It's as if it's not possible for the government to violate people's Fourth Amendment rights (to be protected against "unreasonable searches and seizures") unless it violates their First Amendment rights at the same time.
The New Yorker's James Surowiecki has figured out who's to blame for unsafe working conditions for garment workers: people who wear clothing: "The problem isn't so much evil factory owners as a system that's great at getting Western consumers what they want but leaves developing-world workers toiling in misery."
This week on FAIR TV: CBS Evening News looked like it was covering an immigrant rights rally– but it was merely a set up to talk about chaos at the border. Time's Joe Klein goes after the "gun lobby" by saying… both sides are at fault? And Cokie Roberts hears the public doesn't want to start a war with Syria. Why does she think that's "dangerous"?
New Yorker staff writer Jon Lee Anderson has a blog post on the magazine's website (4/23/13) addressing the controversy over his recent coverage of Venezuela (FAIR Blog, 4/17/13): At issue are sentences in three different pieces written in the course of a number of months—two on the New Yorker's website and one in the magazine. Readers pointed out what they saw as factual errors in each. In two cases I agreed, and corrected the sentences; in the third I didn't, for reasons I'll explain. So you expect he's going to explain why he didn't agree that the third alleged factual […]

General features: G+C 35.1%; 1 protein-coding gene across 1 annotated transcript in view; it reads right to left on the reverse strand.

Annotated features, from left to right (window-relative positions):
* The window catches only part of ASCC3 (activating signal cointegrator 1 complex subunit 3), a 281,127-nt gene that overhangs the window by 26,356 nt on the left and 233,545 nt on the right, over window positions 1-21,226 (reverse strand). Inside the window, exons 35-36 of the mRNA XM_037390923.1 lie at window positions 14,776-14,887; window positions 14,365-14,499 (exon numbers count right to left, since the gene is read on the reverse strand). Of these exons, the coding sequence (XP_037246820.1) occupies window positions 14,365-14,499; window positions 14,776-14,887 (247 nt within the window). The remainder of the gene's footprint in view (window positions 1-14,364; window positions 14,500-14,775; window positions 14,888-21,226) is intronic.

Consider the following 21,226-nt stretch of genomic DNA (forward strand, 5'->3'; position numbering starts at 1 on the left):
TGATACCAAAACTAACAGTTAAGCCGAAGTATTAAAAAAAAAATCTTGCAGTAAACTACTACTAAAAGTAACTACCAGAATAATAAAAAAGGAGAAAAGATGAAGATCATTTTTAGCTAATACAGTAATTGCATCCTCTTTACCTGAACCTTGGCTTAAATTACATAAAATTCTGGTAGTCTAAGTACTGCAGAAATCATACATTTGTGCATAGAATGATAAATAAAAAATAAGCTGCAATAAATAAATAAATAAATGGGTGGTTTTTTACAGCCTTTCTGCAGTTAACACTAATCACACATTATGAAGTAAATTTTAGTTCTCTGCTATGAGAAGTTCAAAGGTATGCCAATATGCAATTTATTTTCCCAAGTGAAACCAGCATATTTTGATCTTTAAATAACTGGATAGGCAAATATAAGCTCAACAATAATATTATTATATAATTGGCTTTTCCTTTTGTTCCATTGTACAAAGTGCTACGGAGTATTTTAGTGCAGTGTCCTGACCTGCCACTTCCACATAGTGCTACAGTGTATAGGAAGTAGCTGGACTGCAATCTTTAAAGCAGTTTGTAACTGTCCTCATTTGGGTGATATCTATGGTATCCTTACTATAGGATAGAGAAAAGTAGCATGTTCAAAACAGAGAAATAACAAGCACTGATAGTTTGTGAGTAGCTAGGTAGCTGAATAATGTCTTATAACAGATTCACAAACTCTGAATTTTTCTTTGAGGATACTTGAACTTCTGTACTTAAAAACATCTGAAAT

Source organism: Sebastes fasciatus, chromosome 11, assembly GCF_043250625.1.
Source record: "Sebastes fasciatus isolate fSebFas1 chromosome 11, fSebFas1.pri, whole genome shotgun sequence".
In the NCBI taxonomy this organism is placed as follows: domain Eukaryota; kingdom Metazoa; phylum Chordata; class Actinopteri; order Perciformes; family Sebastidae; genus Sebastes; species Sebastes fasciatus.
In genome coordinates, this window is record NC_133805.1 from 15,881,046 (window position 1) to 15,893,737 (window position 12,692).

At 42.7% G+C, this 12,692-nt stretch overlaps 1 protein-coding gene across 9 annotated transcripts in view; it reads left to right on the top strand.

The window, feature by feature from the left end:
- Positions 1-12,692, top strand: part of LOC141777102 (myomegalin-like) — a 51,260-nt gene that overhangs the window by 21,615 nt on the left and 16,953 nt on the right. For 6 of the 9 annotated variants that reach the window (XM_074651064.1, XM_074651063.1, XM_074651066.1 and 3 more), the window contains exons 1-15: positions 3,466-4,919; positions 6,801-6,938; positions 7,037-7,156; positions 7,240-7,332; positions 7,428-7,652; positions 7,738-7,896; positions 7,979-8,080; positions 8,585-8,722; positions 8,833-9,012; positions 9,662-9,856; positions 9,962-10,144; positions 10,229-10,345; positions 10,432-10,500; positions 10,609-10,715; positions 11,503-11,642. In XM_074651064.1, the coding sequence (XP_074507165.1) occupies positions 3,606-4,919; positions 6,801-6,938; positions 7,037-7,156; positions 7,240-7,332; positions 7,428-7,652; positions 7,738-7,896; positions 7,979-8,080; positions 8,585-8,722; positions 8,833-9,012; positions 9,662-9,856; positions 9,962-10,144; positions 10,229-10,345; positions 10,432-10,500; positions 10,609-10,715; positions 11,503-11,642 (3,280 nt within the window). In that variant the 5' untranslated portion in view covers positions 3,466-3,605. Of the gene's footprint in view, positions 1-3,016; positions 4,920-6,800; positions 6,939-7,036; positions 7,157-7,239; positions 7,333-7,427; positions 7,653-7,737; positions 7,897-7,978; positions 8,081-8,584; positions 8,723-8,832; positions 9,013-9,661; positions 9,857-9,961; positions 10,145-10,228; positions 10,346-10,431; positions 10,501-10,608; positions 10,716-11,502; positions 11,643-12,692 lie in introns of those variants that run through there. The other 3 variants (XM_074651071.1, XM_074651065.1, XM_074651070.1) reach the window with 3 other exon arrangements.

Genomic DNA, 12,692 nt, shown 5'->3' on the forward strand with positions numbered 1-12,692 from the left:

This week on FAIR TV: Hugo Chavez was loathed by the U.S. press–and that didn't change when they reported his death. Plus Time magazine provides a look at the "Path to War" with Iran–omitting a key fact along the way.
And the Keystone XL pipeline is back in the news. But when it came up on ABC's This Week, "left" pundit James Carville had a curious message.